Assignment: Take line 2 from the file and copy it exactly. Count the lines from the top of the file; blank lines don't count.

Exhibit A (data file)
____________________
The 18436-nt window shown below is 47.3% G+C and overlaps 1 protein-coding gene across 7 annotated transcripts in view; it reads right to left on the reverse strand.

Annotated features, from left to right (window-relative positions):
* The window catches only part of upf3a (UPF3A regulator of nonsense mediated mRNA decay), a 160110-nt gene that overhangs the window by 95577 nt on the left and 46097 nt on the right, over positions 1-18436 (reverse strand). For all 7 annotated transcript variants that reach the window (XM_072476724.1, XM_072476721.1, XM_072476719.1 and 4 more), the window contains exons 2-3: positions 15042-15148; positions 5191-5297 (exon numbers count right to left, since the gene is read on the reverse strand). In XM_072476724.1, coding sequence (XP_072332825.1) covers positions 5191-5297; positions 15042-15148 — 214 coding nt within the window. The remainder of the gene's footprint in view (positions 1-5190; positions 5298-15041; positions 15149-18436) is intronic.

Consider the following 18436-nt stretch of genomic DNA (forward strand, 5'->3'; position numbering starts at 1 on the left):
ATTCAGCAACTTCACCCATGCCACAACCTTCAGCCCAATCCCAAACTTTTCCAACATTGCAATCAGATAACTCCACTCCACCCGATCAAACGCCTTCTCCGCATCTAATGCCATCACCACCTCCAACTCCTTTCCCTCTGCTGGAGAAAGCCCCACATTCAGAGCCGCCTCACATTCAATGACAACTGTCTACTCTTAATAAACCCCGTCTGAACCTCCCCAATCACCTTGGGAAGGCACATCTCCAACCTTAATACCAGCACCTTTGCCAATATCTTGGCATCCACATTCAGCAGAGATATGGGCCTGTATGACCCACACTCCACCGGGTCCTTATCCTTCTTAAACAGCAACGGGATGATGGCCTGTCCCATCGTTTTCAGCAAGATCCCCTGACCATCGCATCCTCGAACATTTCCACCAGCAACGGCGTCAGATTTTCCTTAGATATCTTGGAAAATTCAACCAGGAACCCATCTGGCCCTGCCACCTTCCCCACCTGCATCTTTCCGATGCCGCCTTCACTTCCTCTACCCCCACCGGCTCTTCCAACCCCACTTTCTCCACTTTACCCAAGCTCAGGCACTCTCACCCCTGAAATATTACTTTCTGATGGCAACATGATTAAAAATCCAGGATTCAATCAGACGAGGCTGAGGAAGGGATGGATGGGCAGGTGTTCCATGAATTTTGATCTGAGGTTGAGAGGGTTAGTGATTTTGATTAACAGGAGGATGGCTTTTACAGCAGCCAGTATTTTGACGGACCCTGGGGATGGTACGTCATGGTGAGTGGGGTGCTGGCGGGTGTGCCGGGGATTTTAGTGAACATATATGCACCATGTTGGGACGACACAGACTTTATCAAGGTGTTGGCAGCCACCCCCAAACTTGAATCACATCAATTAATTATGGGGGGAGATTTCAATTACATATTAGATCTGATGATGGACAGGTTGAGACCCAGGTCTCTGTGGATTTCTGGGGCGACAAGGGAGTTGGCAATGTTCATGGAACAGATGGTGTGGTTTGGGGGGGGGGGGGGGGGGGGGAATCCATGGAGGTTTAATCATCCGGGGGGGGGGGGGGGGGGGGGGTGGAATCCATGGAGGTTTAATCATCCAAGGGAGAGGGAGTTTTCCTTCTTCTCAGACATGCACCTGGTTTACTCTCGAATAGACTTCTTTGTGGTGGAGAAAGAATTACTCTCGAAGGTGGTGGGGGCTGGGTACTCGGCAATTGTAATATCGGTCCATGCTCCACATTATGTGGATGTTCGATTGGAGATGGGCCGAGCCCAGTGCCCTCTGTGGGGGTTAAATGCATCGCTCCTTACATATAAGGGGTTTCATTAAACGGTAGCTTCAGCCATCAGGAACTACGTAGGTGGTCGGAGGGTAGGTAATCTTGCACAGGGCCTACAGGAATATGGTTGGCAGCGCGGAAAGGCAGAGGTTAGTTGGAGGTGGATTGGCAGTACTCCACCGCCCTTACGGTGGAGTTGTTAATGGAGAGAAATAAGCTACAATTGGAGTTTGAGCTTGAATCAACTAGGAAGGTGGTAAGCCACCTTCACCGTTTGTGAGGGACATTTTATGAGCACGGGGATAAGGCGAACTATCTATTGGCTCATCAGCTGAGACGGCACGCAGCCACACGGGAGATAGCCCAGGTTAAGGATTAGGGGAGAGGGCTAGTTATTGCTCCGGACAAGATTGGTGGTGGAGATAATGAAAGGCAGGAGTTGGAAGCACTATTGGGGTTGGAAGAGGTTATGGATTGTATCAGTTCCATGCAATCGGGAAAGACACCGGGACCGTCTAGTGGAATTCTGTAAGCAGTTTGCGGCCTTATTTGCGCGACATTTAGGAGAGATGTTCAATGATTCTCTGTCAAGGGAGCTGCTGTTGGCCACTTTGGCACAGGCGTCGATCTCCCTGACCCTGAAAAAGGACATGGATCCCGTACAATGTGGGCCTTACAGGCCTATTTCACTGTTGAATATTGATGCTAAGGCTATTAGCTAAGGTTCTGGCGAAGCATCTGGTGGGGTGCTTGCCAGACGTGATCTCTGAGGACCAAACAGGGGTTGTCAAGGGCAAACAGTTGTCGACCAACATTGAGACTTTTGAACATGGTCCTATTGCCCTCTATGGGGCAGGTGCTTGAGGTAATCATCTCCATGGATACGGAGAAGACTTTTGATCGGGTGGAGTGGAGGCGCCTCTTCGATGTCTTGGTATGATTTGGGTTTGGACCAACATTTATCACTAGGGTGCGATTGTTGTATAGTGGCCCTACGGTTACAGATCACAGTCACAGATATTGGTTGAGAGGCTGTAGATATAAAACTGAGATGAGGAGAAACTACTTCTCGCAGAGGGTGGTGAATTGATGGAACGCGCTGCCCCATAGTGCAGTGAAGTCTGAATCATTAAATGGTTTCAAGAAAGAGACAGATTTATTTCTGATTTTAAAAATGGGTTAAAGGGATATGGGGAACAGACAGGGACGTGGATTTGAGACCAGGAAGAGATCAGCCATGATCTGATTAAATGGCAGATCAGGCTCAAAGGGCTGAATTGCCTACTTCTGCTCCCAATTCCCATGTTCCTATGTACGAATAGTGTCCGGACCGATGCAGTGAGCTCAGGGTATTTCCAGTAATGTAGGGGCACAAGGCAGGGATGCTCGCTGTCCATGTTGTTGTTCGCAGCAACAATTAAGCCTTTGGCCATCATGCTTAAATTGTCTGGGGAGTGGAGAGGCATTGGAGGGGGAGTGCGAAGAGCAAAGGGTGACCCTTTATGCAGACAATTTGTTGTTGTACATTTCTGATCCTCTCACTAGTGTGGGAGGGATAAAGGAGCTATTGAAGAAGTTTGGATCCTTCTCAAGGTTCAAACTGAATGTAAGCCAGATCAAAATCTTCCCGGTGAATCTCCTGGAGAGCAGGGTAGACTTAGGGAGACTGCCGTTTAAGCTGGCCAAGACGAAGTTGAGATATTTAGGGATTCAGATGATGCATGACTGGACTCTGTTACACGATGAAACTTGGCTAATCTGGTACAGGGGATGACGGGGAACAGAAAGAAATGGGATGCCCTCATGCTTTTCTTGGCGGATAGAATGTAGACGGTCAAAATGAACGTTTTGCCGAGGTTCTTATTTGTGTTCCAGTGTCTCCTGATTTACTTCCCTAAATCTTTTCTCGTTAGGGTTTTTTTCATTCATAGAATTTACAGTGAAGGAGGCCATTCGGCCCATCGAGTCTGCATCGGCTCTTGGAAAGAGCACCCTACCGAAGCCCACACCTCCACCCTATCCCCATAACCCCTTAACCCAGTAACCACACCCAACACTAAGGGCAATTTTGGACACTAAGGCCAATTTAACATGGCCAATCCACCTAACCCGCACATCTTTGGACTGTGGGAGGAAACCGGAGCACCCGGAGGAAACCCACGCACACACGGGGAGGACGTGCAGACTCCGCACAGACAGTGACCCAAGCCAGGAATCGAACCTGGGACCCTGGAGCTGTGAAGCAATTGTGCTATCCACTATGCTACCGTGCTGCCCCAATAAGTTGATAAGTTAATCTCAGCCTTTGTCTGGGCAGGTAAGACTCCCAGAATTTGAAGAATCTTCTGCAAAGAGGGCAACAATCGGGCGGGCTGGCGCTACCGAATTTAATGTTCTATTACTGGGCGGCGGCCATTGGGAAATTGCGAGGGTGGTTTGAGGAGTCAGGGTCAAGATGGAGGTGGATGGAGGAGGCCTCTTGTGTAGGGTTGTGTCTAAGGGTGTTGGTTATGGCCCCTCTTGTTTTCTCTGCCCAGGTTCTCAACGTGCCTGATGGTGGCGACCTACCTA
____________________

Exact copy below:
Annotated features, from left to right (window-relative positions):